From the word go, the Iraqi Media Network and the U.S. government contract to run it have been a source of contention for federal officials.

Modeled on the British Broadcasting Corp., the Iraqi Media Network includes a radio network; the Al-Iraqiya television network, which includes the news channel Al-Hurra; and the Al-Sabah newspaper.

The original network contract -- which encompassed eight contracts totaling $108.2 million -- was given to San Diego-based Science Applications International Corp. in March 2003 by the Defense Contracting Command-Washington on behalf of the Office of Reconstruction and Humanitarian Assistance in Iraq, which later became the Coalition Provisional Authority.

Almost immediately, there were problems.

First, SAIC, a technology research and engineering firm and U.S. defense contractor, had virtually no prior media experience. This, along with the fact that the network is funded by the U.S. government, brought about complaints that content was biased.

Then, there were issues with the contract process. SAIC's contracts were issued on a sole-source basis. In fact, the Defense Contracting Command had no competitive bidding process in place when it awarded its initial 24 Iraq contracts.

"The process of awarding government contracts has a number of flaws ... and the process itself is political," explains Steve Weiss, communications director for the Center for Responsive Politics. "It doesn't necessarily result in the best company getting the contract all of the time."

Free press?

The re-awarding of the contract to Harris was supposed to quell these issues. The reason: Harris assembled a team of Middle Eastern media firms to run the media side of the network.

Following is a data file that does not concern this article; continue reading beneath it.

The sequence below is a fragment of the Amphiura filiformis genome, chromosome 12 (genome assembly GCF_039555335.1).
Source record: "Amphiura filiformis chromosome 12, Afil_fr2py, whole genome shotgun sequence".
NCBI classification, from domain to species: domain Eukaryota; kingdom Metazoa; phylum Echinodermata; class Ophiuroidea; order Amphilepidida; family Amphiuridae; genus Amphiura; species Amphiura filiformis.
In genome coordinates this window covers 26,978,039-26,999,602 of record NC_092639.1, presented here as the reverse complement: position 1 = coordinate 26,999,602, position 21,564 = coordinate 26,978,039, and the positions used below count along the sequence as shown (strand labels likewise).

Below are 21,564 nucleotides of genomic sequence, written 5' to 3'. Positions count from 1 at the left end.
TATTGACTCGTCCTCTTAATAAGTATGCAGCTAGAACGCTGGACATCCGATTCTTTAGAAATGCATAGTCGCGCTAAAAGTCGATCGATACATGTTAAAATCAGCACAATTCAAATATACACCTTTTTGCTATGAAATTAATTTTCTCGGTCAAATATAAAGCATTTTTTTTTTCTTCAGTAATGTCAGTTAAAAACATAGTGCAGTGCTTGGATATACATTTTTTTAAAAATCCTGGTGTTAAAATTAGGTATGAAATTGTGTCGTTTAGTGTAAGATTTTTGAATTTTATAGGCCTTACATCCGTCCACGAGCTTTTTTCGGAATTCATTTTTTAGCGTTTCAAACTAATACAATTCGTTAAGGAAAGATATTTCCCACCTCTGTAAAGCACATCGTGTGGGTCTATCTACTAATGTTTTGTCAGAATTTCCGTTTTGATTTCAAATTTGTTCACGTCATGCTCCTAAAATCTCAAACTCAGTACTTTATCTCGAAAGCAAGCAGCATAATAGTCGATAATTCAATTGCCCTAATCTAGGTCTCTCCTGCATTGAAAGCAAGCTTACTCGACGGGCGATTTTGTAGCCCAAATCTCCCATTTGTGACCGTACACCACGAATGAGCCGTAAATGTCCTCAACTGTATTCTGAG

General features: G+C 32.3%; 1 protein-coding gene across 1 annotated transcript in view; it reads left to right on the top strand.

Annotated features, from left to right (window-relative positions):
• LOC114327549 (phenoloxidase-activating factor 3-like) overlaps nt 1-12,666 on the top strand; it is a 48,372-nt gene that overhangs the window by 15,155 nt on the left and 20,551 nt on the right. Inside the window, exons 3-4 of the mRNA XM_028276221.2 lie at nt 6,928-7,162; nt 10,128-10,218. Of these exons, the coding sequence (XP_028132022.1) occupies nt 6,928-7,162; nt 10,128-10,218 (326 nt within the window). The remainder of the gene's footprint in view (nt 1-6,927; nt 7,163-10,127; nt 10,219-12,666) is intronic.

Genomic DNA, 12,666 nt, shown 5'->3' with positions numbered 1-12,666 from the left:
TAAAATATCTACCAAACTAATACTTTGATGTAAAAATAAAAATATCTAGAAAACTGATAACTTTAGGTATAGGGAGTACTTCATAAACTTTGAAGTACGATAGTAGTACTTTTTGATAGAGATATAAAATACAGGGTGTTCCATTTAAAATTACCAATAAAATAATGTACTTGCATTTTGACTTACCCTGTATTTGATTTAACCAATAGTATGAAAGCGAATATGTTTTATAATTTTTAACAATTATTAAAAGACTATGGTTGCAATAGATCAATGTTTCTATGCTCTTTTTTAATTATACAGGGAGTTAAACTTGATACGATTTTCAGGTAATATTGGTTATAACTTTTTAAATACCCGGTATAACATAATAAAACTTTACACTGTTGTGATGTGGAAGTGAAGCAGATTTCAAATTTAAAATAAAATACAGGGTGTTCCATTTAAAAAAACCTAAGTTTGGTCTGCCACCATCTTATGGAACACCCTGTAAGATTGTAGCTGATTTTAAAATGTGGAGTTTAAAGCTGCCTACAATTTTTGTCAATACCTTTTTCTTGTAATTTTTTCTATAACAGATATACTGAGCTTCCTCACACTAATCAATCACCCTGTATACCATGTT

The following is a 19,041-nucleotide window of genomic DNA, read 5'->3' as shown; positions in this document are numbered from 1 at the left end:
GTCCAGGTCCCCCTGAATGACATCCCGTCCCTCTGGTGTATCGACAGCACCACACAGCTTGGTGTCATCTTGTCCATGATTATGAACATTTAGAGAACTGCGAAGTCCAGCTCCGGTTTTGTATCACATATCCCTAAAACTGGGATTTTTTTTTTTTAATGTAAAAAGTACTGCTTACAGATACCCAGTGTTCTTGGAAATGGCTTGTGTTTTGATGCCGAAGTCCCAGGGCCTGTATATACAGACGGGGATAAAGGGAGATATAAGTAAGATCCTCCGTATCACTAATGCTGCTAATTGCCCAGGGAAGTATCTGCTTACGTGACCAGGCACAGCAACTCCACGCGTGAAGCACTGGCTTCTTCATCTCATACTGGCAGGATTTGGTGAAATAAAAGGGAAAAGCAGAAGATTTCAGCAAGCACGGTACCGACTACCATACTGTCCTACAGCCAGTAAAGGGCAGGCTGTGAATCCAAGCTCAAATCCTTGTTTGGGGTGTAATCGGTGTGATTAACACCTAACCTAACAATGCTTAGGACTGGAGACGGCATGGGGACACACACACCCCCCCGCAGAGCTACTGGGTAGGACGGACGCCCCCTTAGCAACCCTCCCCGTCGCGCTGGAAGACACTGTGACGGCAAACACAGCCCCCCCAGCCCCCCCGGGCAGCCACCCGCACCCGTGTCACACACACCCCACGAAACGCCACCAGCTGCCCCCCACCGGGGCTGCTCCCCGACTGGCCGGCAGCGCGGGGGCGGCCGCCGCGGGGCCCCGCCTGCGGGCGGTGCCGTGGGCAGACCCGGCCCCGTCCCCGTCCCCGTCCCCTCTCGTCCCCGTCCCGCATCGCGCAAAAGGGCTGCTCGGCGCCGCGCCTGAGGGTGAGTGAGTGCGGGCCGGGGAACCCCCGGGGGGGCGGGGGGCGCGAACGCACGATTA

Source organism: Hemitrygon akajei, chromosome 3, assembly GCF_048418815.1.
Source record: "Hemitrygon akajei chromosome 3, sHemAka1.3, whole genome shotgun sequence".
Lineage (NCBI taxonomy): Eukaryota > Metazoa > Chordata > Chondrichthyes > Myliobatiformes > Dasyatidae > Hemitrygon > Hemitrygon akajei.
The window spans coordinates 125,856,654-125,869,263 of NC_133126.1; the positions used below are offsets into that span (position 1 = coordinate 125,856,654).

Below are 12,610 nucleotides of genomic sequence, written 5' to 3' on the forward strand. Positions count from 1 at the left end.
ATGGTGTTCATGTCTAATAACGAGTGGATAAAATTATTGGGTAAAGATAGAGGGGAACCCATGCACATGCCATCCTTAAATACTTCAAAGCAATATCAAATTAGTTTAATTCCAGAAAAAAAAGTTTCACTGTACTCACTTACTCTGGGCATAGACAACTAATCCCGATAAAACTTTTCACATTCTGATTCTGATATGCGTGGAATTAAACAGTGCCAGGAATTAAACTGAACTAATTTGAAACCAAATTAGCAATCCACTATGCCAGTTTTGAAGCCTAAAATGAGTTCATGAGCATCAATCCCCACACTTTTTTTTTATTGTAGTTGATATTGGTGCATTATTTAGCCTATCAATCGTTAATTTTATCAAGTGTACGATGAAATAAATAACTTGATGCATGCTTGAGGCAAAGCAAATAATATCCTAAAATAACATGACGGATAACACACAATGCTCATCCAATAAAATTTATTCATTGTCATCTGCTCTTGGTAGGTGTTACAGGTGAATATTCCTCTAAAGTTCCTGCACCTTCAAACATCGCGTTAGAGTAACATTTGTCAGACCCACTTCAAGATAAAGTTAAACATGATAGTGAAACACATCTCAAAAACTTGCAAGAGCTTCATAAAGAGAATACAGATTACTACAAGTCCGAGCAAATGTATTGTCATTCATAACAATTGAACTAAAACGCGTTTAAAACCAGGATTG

While Harris has been installing the infrastructure, the Lebanese Broadcasting Corp. International has been training media personalities and programming the radio and television networks.

Al Fawares, a Kuwaiti-Iraqi publishing and telecommunications company, has been operating and managing the Al-Sabah newspaper.

Plus, Hausman indicated, Harris has prior experience working with international media networks. In 2002, the company won the $60 million contract to upgrade Romania's television and media network.

Still, even under the Harris triumvirate, there have been problems.

Criticism remains of the pro-United States content on the Iraqi airwaves and in its newsprint.

Further, members of the Iraqi media do not seem to like working for Harris or its partners. In May, the staff of the Al-Sabah newspaper walked out, and last month, Jalal al-Mashta, general director of the Al-Iraqiya television network, resigned from his post after just six months on the job.

The problems are not surprising, says Poynter's McBride.

"If journalism is going to have any value, it is going to have to have credibility," says McBride. "Right now, the U.S. government has zero credibility in Iraq, and anything it touches, including the media, is going to have a credibility problem."

The solution some media watchdogs believe is to bring in international journalism experts or non-governmental organizations, such as Media and Democracy and Democracy Watch, to help the Iraqis have a truly free media.

"A free press is not created by sophisticated telecommunications infrastructure and government fiat," says Gossett with Accuracy in Media. "It's clear in the chaos of the current Iraq, a free press is not a priority."